Contractors and other employers of outdoor workers are affected by the amended California Labor Code, effective January 1, 2014, that provides expanded protection to outdoor workers. Specifically, California Labor Code section 226.7 has been amended to include within the definition of “recovery period” a cool-down period afforded to outdoor workers. Since 2006, the California Code of Regulations has required employers of outdoor employees to allow their workers the opportunity to “take a cool-down rest in the shade for a period of no less than five minutes when they feel the need to do so to protect themselves from overheating.” (Cal. Code. Regs., tit. 8, § 3395, subd. (d)(3).) An employer who failed to provide these cool-down recovery periods was subject to citation, but it was unclear whether employees could bring an action directly against their employers.
Several key changes result from the Legislature's recent amendments to Section 226.7. Among other things:
Employers of outdoor workers are expressly prohibited from requiring employees to work during any “recovery period” afforded to outdoor workers pursuant to any applicable statute, regulation, standard, or order of the Industrial Welfare Commission, Occupational Safety and Health Standards Board, or the Division of Occupational Safety and Health. This includes the protections afforded to outdoor workers in Code of Regulations, title 8, section 3395, subdivision (d)(3).
Employers who fail to provide a required cool-down period must now pay the employees one additional hour of pay at the employee’s regular rate of compensation for each workday that they are not provided the required cool-down period. This change expands the penalties to employers from failing to comply with any cool-down regulations. Instead of being subject to citation, employers are now exposed to statutory damages to their employees.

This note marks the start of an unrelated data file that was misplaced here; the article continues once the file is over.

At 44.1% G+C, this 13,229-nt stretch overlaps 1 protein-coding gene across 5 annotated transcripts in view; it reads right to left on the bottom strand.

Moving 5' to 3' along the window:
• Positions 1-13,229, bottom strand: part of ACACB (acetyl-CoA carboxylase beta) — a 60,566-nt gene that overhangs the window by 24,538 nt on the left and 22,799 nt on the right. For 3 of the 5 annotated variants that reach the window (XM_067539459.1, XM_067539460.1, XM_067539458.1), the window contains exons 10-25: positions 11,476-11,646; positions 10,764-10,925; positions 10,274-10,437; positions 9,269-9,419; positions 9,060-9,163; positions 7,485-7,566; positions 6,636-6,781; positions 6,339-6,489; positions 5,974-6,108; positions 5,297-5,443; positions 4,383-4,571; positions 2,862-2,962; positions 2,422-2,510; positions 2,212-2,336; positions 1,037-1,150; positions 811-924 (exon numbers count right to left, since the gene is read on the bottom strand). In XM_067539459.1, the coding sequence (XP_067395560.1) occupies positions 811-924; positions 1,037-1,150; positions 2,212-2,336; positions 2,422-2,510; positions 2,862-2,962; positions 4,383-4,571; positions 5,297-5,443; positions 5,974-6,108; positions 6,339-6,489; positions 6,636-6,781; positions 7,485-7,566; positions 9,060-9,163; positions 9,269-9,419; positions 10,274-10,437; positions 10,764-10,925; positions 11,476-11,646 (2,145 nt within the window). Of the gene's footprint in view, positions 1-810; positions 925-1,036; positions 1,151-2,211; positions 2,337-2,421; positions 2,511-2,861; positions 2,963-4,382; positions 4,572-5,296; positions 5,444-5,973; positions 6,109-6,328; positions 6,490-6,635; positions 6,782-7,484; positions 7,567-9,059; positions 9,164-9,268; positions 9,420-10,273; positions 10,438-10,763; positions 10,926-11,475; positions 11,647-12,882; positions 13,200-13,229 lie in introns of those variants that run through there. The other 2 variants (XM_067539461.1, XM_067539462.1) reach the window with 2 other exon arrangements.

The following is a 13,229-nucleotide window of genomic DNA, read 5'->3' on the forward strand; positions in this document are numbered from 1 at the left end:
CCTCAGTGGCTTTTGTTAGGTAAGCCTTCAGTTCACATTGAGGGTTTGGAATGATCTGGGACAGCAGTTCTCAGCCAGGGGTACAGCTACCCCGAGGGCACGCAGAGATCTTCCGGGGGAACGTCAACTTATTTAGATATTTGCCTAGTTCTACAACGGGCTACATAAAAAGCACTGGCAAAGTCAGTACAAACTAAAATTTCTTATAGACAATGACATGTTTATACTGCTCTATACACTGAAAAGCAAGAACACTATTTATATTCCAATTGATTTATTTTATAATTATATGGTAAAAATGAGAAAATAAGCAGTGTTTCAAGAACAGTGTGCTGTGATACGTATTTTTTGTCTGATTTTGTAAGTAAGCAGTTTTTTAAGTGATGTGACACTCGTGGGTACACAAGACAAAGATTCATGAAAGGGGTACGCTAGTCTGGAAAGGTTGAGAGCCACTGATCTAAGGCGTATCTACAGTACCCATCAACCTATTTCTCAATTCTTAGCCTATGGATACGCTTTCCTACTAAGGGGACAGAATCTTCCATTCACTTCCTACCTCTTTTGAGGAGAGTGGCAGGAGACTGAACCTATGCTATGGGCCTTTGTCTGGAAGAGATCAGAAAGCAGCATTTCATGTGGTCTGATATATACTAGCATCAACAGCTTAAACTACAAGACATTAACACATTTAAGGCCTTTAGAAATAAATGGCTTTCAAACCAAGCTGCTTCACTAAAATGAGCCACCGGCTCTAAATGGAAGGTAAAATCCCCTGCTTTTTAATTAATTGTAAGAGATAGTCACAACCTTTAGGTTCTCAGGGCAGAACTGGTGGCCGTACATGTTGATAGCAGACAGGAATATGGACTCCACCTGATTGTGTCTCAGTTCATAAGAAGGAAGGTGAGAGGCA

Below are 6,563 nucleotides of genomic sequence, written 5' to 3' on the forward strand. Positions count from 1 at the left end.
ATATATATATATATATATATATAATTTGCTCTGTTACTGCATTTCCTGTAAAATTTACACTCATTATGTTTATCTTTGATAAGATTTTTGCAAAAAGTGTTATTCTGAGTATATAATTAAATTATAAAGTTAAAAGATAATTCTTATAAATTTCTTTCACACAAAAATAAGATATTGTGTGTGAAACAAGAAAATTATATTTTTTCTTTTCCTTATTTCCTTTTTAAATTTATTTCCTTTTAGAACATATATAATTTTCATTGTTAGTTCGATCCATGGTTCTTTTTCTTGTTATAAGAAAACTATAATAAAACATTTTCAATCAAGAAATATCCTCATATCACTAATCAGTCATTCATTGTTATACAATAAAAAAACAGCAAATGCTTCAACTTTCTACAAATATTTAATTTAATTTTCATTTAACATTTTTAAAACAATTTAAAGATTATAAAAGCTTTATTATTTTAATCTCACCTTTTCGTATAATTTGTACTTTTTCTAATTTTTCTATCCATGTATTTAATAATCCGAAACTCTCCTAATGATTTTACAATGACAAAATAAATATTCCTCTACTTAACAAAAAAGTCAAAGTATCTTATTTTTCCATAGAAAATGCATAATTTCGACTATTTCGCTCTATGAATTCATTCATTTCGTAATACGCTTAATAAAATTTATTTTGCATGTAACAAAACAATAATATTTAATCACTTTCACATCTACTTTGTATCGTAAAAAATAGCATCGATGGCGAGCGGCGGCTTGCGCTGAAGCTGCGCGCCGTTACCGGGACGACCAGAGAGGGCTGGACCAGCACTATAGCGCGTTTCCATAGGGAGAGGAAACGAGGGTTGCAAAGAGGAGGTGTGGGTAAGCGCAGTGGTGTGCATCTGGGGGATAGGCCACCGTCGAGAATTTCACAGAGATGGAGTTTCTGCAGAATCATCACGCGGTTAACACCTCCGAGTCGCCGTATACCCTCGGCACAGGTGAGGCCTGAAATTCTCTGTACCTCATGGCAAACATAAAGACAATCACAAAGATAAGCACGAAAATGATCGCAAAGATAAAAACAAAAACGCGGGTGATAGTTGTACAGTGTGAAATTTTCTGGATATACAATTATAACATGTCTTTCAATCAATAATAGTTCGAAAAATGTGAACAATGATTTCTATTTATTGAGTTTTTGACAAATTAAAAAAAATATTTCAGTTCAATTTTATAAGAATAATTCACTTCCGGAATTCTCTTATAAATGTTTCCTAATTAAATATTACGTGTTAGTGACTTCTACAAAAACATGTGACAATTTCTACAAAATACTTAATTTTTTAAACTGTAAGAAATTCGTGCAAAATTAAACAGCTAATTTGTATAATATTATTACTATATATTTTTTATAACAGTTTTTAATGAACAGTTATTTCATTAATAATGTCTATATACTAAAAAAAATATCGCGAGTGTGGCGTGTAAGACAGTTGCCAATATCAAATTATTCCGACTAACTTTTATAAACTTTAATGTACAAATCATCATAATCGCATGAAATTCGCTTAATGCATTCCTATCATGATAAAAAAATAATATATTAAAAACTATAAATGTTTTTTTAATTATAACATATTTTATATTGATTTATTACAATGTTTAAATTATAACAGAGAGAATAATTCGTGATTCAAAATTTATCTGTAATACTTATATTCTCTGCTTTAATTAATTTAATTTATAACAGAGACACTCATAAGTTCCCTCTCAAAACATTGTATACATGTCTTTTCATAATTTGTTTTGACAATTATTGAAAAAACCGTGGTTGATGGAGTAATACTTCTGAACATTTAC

Notably, California Code of Regulations, Title 8, Section 3395 provides that five minute rest periods must be afforded to outdoor workers whenever “they feel the need to do so to protect themselves.” No particular temperature is specified, and access to a shaded area during any cool-down period is also mandatory. In addition, employers are obligated to encourage employees to take cool-down rest periods, not just make them available upon request.
As a result of these amendments, at a minimum, employers of outdoor workers should be proactive in updating their handbooks, field manuals, and other written materials distributed to employees to make clear that five minute cool-down periods are available on request and encouraged whenever a worker feels the need to take a rest period due to warm temperatures. In addition, employers should consider adding signs, including in multiple languages as applicable, advising employees of their right to take a cool-down period and encouraging the same, as well as advising them of specifically designated shade areas. Employers who fail to comply with the above provisions are now directly subject to actions by their outdoor employees, including potential class actions brought on behalf of multiple workers.